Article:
JPI Daily News Digest 10/1/2012
National: When the Justice System Fails (Huffington Post)
For young black men in Philadelphia, sometimes just walking down the street is all it takes to earn a two-month stint in jail. On Dec. 8 2010, then-18-year-old Isaiah Smith was just returning from visiting his cousin, when he noticed two police officers who were patrolling the area peering out at him from their squad car.
National: Private Prisons Currently Exempt from Freedom of Information Act (Nation of Change)
It seems that every few days I read a new press release or “study” commissioned by the private prison industry lauding its supposedly unmatched performance on measures of efficiency and safety relative to the public sector. Despite the industry’s zeal for public approval, it routinely refuses to disclose the very information necessary to support its arguments.
CA: SB 9, California Juvenile Second Chance Bill, Signed By Governor Brown (Huffington Post)
Gov. Jerry Brown on Sunday announced signing a bill that could one day bring the release of some criminals who were sentenced as juveniles to life in prison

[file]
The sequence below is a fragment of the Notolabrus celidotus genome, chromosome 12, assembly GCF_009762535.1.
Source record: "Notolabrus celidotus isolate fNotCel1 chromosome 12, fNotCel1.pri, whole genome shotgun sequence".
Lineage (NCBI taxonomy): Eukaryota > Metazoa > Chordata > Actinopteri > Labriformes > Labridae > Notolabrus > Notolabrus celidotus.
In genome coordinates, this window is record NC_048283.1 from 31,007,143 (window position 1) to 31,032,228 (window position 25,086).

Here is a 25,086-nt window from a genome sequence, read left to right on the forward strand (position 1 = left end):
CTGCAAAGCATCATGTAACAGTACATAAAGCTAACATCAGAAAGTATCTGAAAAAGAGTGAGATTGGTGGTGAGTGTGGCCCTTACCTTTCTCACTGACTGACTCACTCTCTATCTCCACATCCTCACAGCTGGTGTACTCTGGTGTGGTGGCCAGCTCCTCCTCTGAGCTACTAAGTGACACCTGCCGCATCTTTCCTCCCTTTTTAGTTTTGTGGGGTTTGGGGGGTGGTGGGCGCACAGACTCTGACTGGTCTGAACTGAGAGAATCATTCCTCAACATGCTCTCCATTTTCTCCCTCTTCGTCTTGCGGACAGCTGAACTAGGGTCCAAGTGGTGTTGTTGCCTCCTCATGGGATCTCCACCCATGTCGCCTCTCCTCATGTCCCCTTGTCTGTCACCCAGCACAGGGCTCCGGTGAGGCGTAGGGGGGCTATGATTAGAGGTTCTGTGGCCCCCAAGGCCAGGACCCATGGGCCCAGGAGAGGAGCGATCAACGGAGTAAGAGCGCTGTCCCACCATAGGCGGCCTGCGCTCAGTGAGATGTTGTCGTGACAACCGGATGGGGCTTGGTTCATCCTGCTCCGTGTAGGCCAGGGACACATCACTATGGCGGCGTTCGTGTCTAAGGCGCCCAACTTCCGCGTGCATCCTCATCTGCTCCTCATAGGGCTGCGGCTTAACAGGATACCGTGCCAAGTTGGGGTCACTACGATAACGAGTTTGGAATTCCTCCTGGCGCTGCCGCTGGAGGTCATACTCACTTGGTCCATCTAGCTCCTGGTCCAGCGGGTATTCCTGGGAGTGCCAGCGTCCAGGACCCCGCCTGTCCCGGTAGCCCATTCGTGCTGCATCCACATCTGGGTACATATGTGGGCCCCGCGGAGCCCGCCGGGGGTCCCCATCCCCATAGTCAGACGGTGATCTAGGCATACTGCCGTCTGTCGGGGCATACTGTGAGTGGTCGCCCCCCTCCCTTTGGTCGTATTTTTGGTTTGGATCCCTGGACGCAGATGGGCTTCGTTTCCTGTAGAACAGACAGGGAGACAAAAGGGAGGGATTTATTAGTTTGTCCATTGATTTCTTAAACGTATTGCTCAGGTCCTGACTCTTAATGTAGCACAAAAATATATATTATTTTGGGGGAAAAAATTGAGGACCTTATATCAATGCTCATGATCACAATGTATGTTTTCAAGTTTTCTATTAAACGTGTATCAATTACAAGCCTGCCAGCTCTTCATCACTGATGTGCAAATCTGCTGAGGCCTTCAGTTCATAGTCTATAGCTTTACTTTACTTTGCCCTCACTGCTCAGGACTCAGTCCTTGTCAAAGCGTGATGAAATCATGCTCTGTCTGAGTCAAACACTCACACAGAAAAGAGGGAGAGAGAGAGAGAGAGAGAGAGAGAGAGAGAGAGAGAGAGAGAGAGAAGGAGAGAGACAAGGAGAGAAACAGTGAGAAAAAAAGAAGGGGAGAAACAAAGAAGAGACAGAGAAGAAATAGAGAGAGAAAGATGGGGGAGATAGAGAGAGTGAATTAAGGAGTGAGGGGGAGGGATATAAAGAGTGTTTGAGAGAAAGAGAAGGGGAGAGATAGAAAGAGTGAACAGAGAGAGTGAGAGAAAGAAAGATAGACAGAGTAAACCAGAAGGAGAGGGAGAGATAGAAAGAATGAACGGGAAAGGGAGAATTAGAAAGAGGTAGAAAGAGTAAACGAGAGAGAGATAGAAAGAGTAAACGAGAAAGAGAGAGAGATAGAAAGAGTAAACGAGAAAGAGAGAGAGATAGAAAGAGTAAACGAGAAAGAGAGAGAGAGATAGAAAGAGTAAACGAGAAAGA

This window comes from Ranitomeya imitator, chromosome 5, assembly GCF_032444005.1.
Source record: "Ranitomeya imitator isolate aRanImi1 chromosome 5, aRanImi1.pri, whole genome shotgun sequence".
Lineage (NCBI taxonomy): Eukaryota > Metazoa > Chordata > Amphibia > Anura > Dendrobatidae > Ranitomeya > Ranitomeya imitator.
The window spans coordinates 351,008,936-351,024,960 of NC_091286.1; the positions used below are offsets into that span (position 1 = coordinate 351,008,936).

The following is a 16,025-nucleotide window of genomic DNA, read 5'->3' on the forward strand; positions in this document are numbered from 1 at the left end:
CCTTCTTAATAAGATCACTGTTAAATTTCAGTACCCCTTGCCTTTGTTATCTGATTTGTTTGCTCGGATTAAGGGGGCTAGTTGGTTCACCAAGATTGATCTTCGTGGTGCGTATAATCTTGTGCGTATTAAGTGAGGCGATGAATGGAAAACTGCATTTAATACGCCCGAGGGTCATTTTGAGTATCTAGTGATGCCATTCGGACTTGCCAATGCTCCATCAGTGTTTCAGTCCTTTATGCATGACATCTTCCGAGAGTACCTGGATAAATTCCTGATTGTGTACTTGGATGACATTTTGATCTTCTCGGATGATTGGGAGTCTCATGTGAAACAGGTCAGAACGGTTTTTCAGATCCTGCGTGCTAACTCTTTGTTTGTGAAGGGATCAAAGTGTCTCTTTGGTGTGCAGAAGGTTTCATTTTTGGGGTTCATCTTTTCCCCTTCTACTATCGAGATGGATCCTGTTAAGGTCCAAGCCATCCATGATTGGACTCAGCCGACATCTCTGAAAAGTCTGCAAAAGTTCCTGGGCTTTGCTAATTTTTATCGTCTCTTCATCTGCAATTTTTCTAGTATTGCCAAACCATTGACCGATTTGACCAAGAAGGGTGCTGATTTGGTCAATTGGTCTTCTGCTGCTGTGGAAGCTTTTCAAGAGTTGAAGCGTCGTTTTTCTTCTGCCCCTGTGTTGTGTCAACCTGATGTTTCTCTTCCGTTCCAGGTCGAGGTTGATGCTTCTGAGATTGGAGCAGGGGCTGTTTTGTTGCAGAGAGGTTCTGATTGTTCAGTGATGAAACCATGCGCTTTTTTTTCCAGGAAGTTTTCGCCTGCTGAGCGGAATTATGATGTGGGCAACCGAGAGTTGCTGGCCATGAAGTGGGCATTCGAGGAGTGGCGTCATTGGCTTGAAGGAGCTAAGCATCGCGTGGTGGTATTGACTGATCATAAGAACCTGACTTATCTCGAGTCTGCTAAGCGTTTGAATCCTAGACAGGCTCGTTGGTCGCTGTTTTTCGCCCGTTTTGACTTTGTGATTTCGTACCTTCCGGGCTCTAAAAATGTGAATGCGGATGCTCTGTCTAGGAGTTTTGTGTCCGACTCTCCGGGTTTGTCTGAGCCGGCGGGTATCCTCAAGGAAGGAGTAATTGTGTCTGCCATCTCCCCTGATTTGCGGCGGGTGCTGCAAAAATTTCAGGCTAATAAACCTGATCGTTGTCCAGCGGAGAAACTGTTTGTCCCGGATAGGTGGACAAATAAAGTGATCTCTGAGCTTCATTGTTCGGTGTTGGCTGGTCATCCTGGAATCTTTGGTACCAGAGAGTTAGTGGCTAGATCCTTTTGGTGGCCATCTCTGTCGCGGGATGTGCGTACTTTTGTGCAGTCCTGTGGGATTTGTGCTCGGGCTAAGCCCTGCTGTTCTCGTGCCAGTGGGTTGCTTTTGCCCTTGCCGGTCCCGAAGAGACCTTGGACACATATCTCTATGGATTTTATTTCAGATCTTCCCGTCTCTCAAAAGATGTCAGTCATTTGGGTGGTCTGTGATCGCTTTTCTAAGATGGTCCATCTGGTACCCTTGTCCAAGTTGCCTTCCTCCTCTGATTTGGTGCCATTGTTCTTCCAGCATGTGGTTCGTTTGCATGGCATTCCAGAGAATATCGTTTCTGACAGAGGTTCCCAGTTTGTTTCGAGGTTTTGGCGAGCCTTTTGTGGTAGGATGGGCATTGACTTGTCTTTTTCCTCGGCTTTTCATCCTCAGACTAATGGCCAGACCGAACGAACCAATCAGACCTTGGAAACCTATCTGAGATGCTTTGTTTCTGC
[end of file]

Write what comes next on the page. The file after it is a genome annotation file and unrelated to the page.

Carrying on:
There are 309 inmates serving life-without-parole sentences in California for murders committed when they were younger than 18.
National: Exploring the Role of the Police in Prisoner Reentry (Corrections.com)
The past generation has witnessed a number of significant changes in the American approach to the twin challenges of reducing crime and administering justice. Arguably the two most important changes in the American criminal justice landscape have been the evolving role of the police and the use of incarceration as a response to crime, which brought with it the subsequent release of millions of people from prison. Much has been written about modern American policing and prisoner reentry individually, yet the intersection of the two has received relatively little attention. This paper explores this intersection and makes the case that there is a role for the police in the prisoner reentry movement.
National: Studies bring positive news on recidivism, corrections spending (Grits for Breakfast)
A pair of recent public policy reports offer hopeful news. First, the Austin Statesman brings word of a Council of State Governments report (pdf)out today on trends toward lower recidivism, including in Texas. According to the study, "Texas saw a drop of 22 percent between [inmates released in] 2000 and 2007." (Keep in mind recidivism data takes three years to compile, so the data from those released in 2007 can't be calculated until after 2010.)
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